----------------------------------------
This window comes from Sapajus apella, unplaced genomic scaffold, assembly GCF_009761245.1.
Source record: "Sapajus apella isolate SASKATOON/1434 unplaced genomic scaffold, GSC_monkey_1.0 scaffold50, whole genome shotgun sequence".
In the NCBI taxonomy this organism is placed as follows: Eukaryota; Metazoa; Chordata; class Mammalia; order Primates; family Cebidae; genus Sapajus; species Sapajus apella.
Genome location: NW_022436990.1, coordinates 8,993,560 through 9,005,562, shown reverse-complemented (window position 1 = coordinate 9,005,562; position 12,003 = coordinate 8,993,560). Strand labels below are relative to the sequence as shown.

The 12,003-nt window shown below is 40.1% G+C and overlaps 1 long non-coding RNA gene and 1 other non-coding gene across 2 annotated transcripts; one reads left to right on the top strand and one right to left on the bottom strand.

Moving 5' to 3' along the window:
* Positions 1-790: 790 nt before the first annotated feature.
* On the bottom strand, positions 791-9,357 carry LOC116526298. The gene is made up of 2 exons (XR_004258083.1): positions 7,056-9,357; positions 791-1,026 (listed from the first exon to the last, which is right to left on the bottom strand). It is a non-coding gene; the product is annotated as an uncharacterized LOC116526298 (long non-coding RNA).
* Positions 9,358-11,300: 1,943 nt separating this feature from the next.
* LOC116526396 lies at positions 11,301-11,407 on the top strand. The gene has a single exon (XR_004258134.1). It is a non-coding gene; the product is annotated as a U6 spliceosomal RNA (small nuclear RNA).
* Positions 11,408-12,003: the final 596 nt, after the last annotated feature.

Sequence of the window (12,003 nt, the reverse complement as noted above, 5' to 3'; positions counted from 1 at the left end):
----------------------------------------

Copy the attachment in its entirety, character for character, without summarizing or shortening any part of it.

This window comes from Sapajus apella, unplaced genomic scaffold, assembly GCF_009761245.1.
Source record: "Sapajus apella isolate SASKATOON/1434 unplaced genomic scaffold, GSC_monkey_1.0 scaffold50, whole genome shotgun sequence".
In the NCBI taxonomy this organism is placed as follows: Eukaryota; Metazoa; Chordata; class Mammalia; order Primates; family Cebidae; genus Sapajus; species Sapajus apella.
Genome location: NW_022436990.1, coordinates 8,993,560 through 9,005,562, shown reverse-complemented (window position 1 = coordinate 9,005,562; position 12,003 = coordinate 8,993,560). Strand labels below are relative to the sequence as shown.

The 12,003-nt window shown below is 40.1% G+C and overlaps 1 long non-coding RNA gene and 1 other non-coding gene across 2 annotated transcripts; one reads left to right on the top strand and one right to left on the bottom strand.

Moving 5' to 3' along the window:
* Positions 1-790: 790 nt before the first annotated feature.
* On the bottom strand, positions 791-9,357 carry LOC116526298. The gene is made up of 2 exons (XR_004258083.1): positions 7,056-9,357; positions 791-1,026 (listed from the first exon to the last, which is right to left on the bottom strand). It is a non-coding gene; the product is annotated as an uncharacterized LOC116526298 (long non-coding RNA).
* Positions 9,358-11,300: 1,943 nt separating this feature from the next.
* LOC116526396 lies at positions 11,301-11,407 on the top strand. The gene has a single exon (XR_004258134.1). It is a non-coding gene; the product is annotated as a U6 spliceosomal RNA (small nuclear RNA).
* Positions 11,408-12,003: the final 596 nt, after the last annotated feature.

Sequence of the window (12,003 nt, the reverse complement as noted above, 5' to 3'; positions counted from 1 at the left end):